US Expects Blowback After CIA Torture Report Released

Redacted Summary of Report Finally Made Public

The Obama Administration finally made semi-good on its promise of transparency surrounding CIA torture today, releasing (PDF) a 540-page redacted summary of the 6,000+ page torture report compiled by the Senate Intelligence Committee.

Contrary to previous reports about the content, the summary does contain the word torture several times, mostly in reference to the Convention Against Torture, and to CIA arguments that what they were doing in violation of this was still worth it from their perspective.

Officials who opposed the release were long warning it would provoke a backlash if the world knew what the CIA did, and US embassies the world over are ratcheting up security for the reaction.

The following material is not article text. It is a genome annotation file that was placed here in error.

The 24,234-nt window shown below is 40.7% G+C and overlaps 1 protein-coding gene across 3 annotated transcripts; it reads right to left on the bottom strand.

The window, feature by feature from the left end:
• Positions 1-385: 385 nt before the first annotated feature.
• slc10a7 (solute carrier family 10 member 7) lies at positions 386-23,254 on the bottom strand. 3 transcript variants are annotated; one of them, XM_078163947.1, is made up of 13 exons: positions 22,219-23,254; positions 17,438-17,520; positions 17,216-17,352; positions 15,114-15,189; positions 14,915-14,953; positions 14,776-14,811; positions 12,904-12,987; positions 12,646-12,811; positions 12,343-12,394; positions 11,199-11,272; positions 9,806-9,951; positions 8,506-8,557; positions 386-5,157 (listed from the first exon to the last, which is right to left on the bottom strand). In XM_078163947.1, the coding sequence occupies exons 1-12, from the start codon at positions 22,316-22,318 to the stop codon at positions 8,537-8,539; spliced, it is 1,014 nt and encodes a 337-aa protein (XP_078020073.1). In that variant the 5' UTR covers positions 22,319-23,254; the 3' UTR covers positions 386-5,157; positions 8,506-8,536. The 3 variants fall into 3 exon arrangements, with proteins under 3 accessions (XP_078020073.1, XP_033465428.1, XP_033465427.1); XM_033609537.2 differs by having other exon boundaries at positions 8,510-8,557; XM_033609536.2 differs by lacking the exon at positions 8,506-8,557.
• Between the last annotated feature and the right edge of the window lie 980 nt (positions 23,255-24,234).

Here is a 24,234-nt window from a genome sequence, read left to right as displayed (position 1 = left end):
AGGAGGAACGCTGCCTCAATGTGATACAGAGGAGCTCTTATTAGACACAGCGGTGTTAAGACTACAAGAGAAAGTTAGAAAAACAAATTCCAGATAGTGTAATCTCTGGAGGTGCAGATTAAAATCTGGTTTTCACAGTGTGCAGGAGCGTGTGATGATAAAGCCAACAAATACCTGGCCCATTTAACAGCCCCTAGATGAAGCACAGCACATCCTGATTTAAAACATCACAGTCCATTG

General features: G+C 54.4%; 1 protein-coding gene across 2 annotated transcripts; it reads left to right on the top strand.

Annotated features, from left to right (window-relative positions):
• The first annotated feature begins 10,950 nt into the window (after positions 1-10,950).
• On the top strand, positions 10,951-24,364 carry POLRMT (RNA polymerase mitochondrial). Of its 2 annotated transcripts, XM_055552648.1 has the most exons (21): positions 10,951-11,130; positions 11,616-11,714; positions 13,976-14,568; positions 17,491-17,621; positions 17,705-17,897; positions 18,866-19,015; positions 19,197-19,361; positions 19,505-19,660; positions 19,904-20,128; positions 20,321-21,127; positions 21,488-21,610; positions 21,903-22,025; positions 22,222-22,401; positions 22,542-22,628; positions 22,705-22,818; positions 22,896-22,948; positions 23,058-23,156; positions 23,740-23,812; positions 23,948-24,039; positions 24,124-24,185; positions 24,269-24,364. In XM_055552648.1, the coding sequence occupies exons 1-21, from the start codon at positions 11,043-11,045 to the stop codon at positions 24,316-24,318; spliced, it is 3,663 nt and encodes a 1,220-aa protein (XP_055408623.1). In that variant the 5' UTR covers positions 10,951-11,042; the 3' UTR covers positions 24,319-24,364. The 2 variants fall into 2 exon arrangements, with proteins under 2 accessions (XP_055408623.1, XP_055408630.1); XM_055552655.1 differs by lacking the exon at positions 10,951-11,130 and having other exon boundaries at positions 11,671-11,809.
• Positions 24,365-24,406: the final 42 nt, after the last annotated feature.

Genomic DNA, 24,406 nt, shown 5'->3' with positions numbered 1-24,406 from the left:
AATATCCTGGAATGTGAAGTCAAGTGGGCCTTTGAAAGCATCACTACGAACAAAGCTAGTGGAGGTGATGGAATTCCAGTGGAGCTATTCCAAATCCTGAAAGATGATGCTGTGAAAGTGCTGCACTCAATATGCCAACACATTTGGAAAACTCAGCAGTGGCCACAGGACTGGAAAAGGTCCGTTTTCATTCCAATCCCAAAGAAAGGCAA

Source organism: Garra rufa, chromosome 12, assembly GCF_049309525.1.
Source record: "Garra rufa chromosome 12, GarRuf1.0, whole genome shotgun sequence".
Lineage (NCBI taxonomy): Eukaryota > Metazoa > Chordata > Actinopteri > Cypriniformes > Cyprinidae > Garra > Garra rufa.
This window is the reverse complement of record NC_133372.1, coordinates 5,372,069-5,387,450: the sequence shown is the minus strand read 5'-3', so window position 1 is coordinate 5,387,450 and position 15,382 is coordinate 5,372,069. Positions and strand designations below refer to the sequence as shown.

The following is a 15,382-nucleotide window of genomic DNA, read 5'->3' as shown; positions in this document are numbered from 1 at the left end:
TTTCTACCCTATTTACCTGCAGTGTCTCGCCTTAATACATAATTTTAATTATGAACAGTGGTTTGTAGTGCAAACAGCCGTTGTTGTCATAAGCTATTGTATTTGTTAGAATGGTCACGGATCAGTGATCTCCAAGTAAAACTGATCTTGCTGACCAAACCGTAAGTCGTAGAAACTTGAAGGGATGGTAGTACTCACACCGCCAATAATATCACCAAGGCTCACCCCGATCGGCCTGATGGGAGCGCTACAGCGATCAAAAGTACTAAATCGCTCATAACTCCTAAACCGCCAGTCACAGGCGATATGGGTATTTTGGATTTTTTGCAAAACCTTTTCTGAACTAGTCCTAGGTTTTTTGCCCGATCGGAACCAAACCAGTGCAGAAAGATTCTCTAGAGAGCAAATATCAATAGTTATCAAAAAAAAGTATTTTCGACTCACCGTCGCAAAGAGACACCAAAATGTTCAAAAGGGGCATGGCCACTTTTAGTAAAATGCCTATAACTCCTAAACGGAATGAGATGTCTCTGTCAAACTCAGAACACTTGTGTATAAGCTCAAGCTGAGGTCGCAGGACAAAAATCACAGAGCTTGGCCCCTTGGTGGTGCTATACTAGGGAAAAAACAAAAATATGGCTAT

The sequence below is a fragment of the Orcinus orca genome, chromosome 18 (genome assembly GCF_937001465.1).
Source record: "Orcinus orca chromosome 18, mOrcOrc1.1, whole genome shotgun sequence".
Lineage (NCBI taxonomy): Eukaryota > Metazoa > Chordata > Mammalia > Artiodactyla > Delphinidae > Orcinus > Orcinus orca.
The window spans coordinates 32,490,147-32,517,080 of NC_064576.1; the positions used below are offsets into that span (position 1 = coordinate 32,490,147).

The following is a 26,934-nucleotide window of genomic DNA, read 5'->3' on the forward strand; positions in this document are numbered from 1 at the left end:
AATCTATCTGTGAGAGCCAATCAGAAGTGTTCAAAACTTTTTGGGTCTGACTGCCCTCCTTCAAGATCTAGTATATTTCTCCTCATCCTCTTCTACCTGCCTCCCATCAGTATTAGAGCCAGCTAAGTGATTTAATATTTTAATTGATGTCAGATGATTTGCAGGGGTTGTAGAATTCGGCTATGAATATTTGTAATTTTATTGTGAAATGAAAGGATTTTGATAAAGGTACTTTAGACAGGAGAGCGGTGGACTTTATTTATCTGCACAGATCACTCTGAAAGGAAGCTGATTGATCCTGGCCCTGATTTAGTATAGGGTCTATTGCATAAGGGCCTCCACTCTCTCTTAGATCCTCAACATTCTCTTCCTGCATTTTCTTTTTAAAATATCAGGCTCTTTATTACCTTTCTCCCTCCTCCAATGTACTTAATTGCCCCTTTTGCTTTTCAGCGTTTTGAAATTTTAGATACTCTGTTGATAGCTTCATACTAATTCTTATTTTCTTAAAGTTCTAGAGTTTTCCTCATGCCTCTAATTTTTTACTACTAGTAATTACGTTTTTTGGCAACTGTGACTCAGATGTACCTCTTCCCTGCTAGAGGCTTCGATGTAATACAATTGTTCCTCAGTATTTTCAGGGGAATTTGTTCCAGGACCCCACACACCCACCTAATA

The Pentagon is also making preparations, putting thousands of Marines on high alert across the Middle East and Africa for potential operations that may be launched after the release.

The political battle-lines related to torture are already being drawn, with then-President George W. Bush making public his support for everything the CIA did back then, dubbing them “patriots” and insisting releasing a report was “way off base.”

Senate Intelligence Committee chair Dianne Feinstein (D – CA) issued a statement on the release, while the Republican minority on the committee issued their own 167-page condemnation of the 540-page summary of the 6,000+ page report, which despite being unclassified, was itself subject to heavy redaction.

Analysts the world over are pouring over the summary today, and will doubtless have compelling insight into what it means. The first sites likely to break with such analysis are and The Intercept. Other links will be added as they become available.

Author: Jason Ditz

Jason Ditz is senior editor of